The introduction of each new digital payment system usually brings extensive commentary about the inevitable obsolescence of cash. Just as debit cards made checks obsolete, the expanding fintech industry has given birth to an enormous batch of new apps for making payments and exchanging money. In the event that a product must be exchanged or returned, a lost receipt is no longer a problem.
Digital payment systems have security advantages over cash. If cash gets lost, it is gone. If a cellphone gets lost, most users have anti-theft software installed, which can be triggered with a phone call. If not, a call to the wireless service provider can usually result in having the device disabled.
1. Cash Is No Longer King
Tufts University’s Institute for Business in the Global Context did a cost/benefit analysis of cash usage in the United States. The study had five key findings: The costs to consumers, businesses and the government resulting from the use of cash exceed $200 billion per year. An economy based on cash intensifies wealth inequality, as unbanked individuals generally spend an extra $4 per month in fees to access cash when they need it. Unbanked individuals must also pay extra to borrow money through such sources as payday loans and buy-here-pay-here auto loans. Consumers must spend time and effort to access cash, while businesses must spend money to transport cash. For businesses, theft of cash is the most significant loss resulting from its use. Under-reporting of cash income is responsible for 84% of the $400 billion in annual unpaid taxes.
2. The Need to Fight Illegal Money Flows
Cash-fueled, illegal money flows facilitate a broad range of criminal activities. The equivalent of $1 trillion per year is used to finance corruption. Other activities fueled by illegal cash flows include the financing of terrorism, human trafficking, tax evasion, theft, fraud and the illegal drug trade. There is a current movement to eliminate high-denomination currency such as the $100 bill and the €500 note to make such activities easier to detect. Former Treasury secretary Larry Summers suggested a global agreement to stop issuing notes worth more than $50 or $100.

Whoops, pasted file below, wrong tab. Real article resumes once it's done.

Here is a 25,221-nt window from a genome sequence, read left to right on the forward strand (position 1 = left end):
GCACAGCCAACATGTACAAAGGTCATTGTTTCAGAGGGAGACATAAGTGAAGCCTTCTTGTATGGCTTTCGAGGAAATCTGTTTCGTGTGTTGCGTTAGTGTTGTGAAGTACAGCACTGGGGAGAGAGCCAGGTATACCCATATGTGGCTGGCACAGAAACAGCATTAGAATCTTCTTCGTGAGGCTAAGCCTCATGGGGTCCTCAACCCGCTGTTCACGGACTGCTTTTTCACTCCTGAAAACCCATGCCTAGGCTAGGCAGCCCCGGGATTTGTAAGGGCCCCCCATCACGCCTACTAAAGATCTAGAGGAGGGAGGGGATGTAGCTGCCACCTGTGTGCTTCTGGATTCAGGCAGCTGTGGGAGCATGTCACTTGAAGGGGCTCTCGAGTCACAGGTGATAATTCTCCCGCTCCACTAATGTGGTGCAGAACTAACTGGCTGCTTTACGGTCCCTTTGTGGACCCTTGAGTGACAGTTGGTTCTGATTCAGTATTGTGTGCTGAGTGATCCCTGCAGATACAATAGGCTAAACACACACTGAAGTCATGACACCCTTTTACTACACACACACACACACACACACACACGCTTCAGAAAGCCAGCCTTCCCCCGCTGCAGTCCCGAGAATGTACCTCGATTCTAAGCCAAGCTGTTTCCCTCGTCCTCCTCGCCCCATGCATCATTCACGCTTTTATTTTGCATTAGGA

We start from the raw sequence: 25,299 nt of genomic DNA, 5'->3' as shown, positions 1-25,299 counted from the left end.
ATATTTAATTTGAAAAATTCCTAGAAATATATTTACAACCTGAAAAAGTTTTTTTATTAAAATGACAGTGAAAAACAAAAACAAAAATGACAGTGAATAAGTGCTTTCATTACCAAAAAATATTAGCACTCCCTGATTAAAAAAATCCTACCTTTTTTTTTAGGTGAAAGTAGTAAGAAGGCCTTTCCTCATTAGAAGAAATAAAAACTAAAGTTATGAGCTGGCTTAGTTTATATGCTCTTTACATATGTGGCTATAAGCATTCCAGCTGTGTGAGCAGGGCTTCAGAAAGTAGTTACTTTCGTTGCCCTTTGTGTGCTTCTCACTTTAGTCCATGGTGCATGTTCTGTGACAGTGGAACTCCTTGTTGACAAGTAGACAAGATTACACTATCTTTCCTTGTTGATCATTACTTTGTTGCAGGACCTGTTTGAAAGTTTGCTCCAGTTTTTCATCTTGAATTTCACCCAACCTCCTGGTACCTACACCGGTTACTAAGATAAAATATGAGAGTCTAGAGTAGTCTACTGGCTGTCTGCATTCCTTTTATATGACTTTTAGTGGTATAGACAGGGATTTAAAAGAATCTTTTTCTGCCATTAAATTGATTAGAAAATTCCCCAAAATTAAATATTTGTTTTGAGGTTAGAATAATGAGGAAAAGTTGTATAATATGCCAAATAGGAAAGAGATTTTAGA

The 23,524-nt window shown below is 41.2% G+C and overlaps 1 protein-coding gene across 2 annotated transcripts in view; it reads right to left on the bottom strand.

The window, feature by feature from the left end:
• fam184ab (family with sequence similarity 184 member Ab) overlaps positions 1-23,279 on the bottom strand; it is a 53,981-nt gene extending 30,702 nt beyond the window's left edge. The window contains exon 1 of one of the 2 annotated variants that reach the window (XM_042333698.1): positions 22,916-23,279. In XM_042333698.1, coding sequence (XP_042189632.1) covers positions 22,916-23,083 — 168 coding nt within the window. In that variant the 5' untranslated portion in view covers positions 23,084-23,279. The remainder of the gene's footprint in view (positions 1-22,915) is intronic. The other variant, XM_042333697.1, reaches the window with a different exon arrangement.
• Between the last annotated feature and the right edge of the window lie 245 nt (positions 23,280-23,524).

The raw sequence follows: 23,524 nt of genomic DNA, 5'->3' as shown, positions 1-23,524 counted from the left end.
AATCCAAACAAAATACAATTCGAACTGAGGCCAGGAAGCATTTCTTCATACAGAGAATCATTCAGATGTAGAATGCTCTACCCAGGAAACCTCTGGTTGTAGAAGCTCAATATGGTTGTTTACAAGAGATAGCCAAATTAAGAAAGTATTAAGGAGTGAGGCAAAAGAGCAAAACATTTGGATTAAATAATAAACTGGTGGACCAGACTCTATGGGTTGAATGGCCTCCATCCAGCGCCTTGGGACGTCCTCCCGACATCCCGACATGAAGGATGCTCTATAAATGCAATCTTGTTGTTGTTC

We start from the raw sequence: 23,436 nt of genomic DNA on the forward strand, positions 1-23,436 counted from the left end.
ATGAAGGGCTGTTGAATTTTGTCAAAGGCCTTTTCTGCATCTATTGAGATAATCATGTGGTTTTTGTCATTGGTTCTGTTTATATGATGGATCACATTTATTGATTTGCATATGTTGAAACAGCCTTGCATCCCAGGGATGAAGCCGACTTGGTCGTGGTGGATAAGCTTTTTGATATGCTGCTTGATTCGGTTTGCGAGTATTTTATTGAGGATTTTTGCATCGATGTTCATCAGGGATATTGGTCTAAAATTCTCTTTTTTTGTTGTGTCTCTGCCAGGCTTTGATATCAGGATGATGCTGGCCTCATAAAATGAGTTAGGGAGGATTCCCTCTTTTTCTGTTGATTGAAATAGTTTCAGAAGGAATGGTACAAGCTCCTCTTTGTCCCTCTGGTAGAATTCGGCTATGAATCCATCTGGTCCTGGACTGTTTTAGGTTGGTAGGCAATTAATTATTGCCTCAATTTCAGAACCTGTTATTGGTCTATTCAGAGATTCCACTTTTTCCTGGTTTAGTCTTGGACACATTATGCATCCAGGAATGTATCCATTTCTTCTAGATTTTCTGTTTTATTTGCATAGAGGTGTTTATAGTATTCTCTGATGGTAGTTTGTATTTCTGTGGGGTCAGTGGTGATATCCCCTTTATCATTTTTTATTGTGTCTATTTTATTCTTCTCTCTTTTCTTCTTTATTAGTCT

3. Increased Use of Cash Alternatives
Non-cash payment volumes have continued to grow worldwide at the rate of 7.6% per year since 2013. People in Finland have been the most active users of cash alternatives, making an average of 450.7 non-cash payments in 2013. The United States had the second-largest number of non-cash transactions during that year, with an average of 389.5. In North America, checks were used for only 12.7% of non-cash payments during 2013, compared to 22.5% in 2009.
The 2015 Debt Issuer Study was commissioned by the PULSE debit/ATM network, which is owned by Discover Financial Services (NYSE: DFS). The report disclosed that during 2014, debit cards were used for point-of-sale purchases an average of 21.2 times per month. Approximately one-third of those transactions were for less than $10. Such small purchases were historically made with cash. The 2014 average number of debit card purchases represented a 32% increase since 2005. During the same period, average monthly ATM withdrawals declined from 3.4 to 2, indicating a reduced usage of debit cards to access cash.
The use of mobile phones at the point of sale (POS) to pay for goods and services is called proximity mobile payment. One forecast called for an increase in proximity mobile payments by 210.7% to $27.05 billion in 2016, compared to $8.71 billion in 2015. By 2019, the total could increase nearly tenfold to $270.45 billion. At that point, any form of cash might be a collector’s item.